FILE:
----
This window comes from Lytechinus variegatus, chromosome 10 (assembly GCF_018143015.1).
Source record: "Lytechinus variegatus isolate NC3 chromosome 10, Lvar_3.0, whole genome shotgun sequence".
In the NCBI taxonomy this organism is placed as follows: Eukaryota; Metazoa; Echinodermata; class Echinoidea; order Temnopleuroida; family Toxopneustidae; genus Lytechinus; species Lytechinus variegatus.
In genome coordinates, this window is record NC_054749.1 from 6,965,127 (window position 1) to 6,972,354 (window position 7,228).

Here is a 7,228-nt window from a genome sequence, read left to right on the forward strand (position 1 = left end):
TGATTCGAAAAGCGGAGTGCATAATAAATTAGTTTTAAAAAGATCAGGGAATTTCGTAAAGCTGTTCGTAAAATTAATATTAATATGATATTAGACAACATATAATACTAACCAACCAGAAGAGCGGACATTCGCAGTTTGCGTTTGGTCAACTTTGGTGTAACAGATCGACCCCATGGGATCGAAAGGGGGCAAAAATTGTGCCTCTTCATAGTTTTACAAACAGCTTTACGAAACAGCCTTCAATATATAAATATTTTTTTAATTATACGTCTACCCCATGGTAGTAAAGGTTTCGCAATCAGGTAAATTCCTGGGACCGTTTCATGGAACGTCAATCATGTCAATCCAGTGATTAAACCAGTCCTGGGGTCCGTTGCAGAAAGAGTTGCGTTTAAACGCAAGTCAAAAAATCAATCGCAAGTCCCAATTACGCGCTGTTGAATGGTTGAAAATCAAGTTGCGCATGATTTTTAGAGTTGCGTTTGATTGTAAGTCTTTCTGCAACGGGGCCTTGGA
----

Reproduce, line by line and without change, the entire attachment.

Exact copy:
This window comes from Lytechinus variegatus, chromosome 10 (assembly GCF_018143015.1).
Source record: "Lytechinus variegatus isolate NC3 chromosome 10, Lvar_3.0, whole genome shotgun sequence".
In the NCBI taxonomy this organism is placed as follows: Eukaryota; Metazoa; Echinodermata; class Echinoidea; order Temnopleuroida; family Toxopneustidae; genus Lytechinus; species Lytechinus variegatus.
In genome coordinates, this window is record NC_054749.1 from 6,965,127 (window position 1) to 6,972,354 (window position 7,228).

Here is a 7,228-nt window from a genome sequence, read left to right on the forward strand (position 1 = left end):
TGATTCGAAAAGCGGAGTGCATAATAAATTAGTTTTAAAAAGATCAGGGAATTTCGTAAAGCTGTTCGTAAAATTAATATTAATATGATATTAGACAACATATAATACTAACCAACCAGAAGAGCGGACATTCGCAGTTTGCGTTTGGTCAACTTTGGTGTAACAGATCGACCCCATGGGATCGAAAGGGGGCAAAAATTGTGCCTCTTCATAGTTTTACAAACAGCTTTACGAAACAGCCTTCAATATATAAATATTTTTTTAATTATACGTCTACCCCATGGTAGTAAAGGTTTCGCAATCAGGTAAATTCCTGGGACCGTTTCATGGAACGTCAATCATGTCAATCCAGTGATTAAACCAGTCCTGGGGTCCGTTGCAGAAAGAGTTGCGTTTAAACGCAAGTCAAAAAATCAATCGCAAGTCCCAATTACGCGCTGTTGAATGGTTGAAAATCAAGTTGCGCATGATTTTTAGAGTTGCGTTTGATTGTAAGTCTTTCTGCAACGGGGCCTTGGA